29 Variables in the Research Problem
Dependent & independent variable. A research problem is always based on a specific relationship between two variables and this relationship implies the cause and effect: Variable X is the cause of Variable Y, and Variable Y is the effect of Variable X. In other words, Variable X is dependent on Variable Y.

30 Example Research Problem: The role of the call centre in customer satisfaction in organisation x Independent variable: The call centre Dependent Variable: Customer satisfaction

31 Characteristics of a Research Problem
should represent conceptual thinking, inquiry and insight – not merely activity should be a meaningful relationship between the variables related to the problem it should also reflect the cause of this relationship – why does this relationship between the variables exist should represent a reasonably new area of research – not entirely new should represent research that will contribute to, and impact on the knowledge of the subject field

32 Characteristics of a Research Problem
should be researchable (manageable) - the researcher should consider practical aspects – such as time, funding and the availability of resources Ethical issues should be considered

33 Research sub-problems & Objectives
Sub problems help the researcher to break down the research problem into more manageable or researchable parts that can be investigated separately. Each research objective (sub-problem) addresses one aspect of the research problem, which ensures that each aspect of the research problem is actually investigated. Clearly defined research objectives also enable the researcher to identify the most appropriate research method(s) for investigating the objectives.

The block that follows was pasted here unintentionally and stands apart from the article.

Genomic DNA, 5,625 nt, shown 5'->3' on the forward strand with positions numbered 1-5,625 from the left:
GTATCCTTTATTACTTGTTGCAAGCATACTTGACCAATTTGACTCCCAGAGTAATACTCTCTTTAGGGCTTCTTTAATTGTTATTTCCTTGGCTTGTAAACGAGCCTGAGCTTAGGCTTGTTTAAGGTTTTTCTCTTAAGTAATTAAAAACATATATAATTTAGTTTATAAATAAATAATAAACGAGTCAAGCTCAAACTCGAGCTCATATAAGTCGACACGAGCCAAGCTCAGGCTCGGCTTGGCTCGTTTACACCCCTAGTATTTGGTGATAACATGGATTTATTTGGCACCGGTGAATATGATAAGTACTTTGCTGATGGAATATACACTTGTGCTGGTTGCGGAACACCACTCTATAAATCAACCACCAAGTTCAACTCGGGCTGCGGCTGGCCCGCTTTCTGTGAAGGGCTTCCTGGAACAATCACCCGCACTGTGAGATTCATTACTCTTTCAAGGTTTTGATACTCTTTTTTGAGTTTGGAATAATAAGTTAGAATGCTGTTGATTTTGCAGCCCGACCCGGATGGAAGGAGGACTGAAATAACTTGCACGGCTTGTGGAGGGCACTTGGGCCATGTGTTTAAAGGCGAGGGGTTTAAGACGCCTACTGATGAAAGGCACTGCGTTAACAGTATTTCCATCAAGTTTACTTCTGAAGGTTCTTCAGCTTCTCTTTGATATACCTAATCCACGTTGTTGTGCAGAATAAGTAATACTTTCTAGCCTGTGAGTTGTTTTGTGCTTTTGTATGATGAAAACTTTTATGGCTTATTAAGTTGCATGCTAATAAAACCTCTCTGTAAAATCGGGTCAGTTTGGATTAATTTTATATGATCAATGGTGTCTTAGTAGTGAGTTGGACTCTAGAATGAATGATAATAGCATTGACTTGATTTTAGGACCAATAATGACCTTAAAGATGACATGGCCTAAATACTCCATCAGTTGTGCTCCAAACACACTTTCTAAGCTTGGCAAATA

34 Formulating the research objectives or sub-problems: Criteria
Should have one focus; should not be possible to “answer” the research objective with a simple “yes” or “no” Should not omit any important aspect of the research problem; should not add research objectives that are not covered by the research problem Not to include so-called pseudo-sub-problems as research objectives not directly related to the research problem but they have more to do with the research methodology. Examples: how to observe participants, or how to select a sample, or how to measure customer satisfaction. It should be possible to identify applicable research methods for each research objective. The interpretation of the collected data or information within each objective should be possible; should be possible to report on the findings & interpretation as they relate to each objective.

35 Scope and limitations Important, because the researcher has to avoid investigating related issues that have no direct bearing on the research problem. The scope of the research indicates what the researcher includes in the study/while the limitations are an indication of what is not included in the research.

36 The Research Question/s
These questions - the reason for the research to be conducted. Must ensure a conceptual link between research objectives and questions. Quality of research questions determine the success of the research. These are NOT the questions you ask your research participants through an interview or questionnaire, but are strategic questions that the study has to provide answers for.

37 The Rationale for the Research